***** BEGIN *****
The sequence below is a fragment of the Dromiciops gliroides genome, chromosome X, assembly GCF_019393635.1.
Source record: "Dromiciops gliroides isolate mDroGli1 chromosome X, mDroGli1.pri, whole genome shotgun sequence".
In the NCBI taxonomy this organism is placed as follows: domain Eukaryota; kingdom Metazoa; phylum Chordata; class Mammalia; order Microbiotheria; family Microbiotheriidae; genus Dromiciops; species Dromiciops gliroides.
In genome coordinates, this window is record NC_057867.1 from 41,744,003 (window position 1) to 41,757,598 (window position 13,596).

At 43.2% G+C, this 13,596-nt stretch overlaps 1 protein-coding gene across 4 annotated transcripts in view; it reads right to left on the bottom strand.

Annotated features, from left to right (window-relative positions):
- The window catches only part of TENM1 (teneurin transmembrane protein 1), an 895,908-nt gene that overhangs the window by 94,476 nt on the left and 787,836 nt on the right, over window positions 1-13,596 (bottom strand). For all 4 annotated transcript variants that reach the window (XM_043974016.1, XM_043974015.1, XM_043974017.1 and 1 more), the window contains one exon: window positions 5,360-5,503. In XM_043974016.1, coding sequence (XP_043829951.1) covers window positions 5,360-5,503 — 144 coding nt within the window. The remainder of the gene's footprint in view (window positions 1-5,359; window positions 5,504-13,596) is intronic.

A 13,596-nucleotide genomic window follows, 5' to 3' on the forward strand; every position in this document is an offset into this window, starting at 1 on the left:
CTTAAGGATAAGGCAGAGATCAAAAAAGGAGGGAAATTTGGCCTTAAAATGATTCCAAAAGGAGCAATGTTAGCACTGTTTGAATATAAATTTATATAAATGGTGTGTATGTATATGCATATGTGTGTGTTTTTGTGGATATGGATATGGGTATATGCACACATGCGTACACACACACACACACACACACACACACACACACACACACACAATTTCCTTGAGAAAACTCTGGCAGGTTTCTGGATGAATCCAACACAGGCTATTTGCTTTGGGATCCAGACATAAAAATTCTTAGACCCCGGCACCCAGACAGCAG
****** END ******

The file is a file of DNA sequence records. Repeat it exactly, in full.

The sequence below is a fragment of the Dromiciops gliroides genome, chromosome X, assembly GCF_019393635.1.
Source record: "Dromiciops gliroides isolate mDroGli1 chromosome X, mDroGli1.pri, whole genome shotgun sequence".
In the NCBI taxonomy this organism is placed as follows: domain Eukaryota; kingdom Metazoa; phylum Chordata; class Mammalia; order Microbiotheria; family Microbiotheriidae; genus Dromiciops; species Dromiciops gliroides.
In genome coordinates, this window is record NC_057867.1 from 41,744,003 (window position 1) to 41,757,598 (window position 13,596).

At 43.2% G+C, this 13,596-nt stretch overlaps 1 protein-coding gene across 4 annotated transcripts in view; it reads right to left on the bottom strand.

Annotated features, from left to right (window-relative positions):
- The window catches only part of TENM1 (teneurin transmembrane protein 1), an 895,908-nt gene that overhangs the window by 94,476 nt on the left and 787,836 nt on the right, over window positions 1-13,596 (bottom strand). For all 4 annotated transcript variants that reach the window (XM_043974016.1, XM_043974015.1, XM_043974017.1 and 1 more), the window contains one exon: window positions 5,360-5,503. In XM_043974016.1, coding sequence (XP_043829951.1) covers window positions 5,360-5,503 — 144 coding nt within the window. The remainder of the gene's footprint in view (window positions 1-5,359; window positions 5,504-13,596) is intronic.

A 13,596-nucleotide genomic window follows, 5' to 3' on the forward strand; every position in this document is an offset into this window, starting at 1 on the left:
CTTAAGGATAAGGCAGAGATCAAAAAAGGAGGGAAATTTGGCCTTAAAATGATTCCAAAAGGAGCAATGTTAGCACTGTTTGAATATAAATTTATATAAATGGTGTGTATGTATATGCATATGTGTGTGTTTTTGTGGATATGGATATGGGTATATGCACACATGCGTACACACACACACACACACACACACACACACACACACACACACAATTTCCTTGAGAAAACTCTGGCAGGTTTCTGGATGAATCCAACACAGGCTATTTGCTTTGGGATCCAGACATAAAAATTCTTAGACCCCGGCACCCAGACAGCAG